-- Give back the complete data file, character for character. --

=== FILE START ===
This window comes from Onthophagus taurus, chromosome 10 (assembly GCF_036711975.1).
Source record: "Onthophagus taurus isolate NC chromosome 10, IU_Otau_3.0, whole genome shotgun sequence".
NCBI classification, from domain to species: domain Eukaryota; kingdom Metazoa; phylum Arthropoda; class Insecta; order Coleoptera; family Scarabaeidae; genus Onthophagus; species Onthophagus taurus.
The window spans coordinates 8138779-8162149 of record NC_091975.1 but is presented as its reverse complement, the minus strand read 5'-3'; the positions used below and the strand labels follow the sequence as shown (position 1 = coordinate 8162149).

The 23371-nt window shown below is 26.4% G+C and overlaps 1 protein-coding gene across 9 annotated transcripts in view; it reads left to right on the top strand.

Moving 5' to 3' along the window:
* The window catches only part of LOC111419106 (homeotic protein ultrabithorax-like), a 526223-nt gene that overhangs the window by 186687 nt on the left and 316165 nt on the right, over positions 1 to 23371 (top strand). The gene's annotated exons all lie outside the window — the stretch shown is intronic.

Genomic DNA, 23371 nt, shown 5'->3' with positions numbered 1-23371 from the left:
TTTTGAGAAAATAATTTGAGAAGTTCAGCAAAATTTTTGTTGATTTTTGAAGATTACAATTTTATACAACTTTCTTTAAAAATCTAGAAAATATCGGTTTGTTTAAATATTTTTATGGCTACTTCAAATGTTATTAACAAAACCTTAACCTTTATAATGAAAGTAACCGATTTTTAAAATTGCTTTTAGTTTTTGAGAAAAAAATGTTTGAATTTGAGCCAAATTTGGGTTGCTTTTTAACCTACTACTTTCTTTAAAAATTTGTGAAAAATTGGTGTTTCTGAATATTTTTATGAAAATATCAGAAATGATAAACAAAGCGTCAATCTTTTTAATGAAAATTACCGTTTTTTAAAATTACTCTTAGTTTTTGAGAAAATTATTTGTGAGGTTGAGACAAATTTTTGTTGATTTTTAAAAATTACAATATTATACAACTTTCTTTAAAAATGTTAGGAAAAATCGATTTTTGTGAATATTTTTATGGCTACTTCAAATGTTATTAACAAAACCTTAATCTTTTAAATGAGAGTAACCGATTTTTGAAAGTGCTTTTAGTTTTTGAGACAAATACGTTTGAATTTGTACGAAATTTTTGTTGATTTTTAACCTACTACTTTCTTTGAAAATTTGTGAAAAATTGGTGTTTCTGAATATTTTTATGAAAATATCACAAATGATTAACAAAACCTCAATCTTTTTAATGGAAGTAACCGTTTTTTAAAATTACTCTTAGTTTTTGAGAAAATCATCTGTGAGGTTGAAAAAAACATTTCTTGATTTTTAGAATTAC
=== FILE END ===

This window comes from Onthophagus taurus, chromosome 10 (assembly GCF_036711975.1).
Source record: "Onthophagus taurus isolate NC chromosome 10, IU_Otau_3.0, whole genome shotgun sequence".
NCBI classification, from domain to species: domain Eukaryota; kingdom Metazoa; phylum Arthropoda; class Insecta; order Coleoptera; family Scarabaeidae; genus Onthophagus; species Onthophagus taurus.
The window spans coordinates 8138779-8162149 of record NC_091975.1 but is presented as its reverse complement, the minus strand read 5'-3'; the positions used below and the strand labels follow the sequence as shown (position 1 = coordinate 8162149).

The 23371-nt window shown below is 26.4% G+C and overlaps 1 protein-coding gene across 9 annotated transcripts in view; it reads left to right on the top strand.

Moving 5' to 3' along the window:
* The window catches only part of LOC111419106 (homeotic protein ultrabithorax-like), a 526223-nt gene that overhangs the window by 186687 nt on the left and 316165 nt on the right, over positions 1 to 23371 (top strand). The gene's annotated exons all lie outside the window — the stretch shown is intronic.

Genomic DNA, 23371 nt, shown 5'->3' with positions numbered 1-23371 from the left:
TTTTGAGAAAATAATTTGAGAAGTTCAGCAAAATTTTTGTTGATTTTTGAAGATTACAATTTTATACAACTTTCTTTAAAAATCTAGAAAATATCGGTTTGTTTAAATATTTTTATGGCTACTTCAAATGTTATTAACAAAACCTTAACCTTTATAATGAAAGTAACCGATTTTTAAAATTGCTTTTAGTTTTTGAGAAAAAAATGTTTGAATTTGAGCCAAATTTGGGTTGCTTTTTAACCTACTACTTTCTTTAAAAATTTGTGAAAAATTGGTGTTTCTGAATATTTTTATGAAAATATCAGAAATGATAAACAAAGCGTCAATCTTTTTAATGAAAATTACCGTTTTTTAAAATTACTCTTAGTTTTTGAGAAAATTATTTGTGAGGTTGAGACAAATTTTTGTTGATTTTTAAAAATTACAATATTATACAACTTTCTTTAAAAATGTTAGGAAAAATCGATTTTTGTGAATATTTTTATGGCTACTTCAAATGTTATTAACAAAACCTTAATCTTTTAAATGAGAGTAACCGATTTTTGAAAGTGCTTTTAGTTTTTGAGACAAATACGTTTGAATTTGTACGAAATTTTTGTTGATTTTTAACCTACTACTTTCTTTGAAAATTTGTGAAAAATTGGTGTTTCTGAATATTTTTATGAAAATATCACAAATGATTAACAAAACCTCAATCTTTTTAATGGAAGTAACCGTTTTTTAAAATTACTCTTAGTTTTTGAGAAAATCATCTGTGAGGTTGAAAAAAACATTTCTTGATTTTTAGAATTAC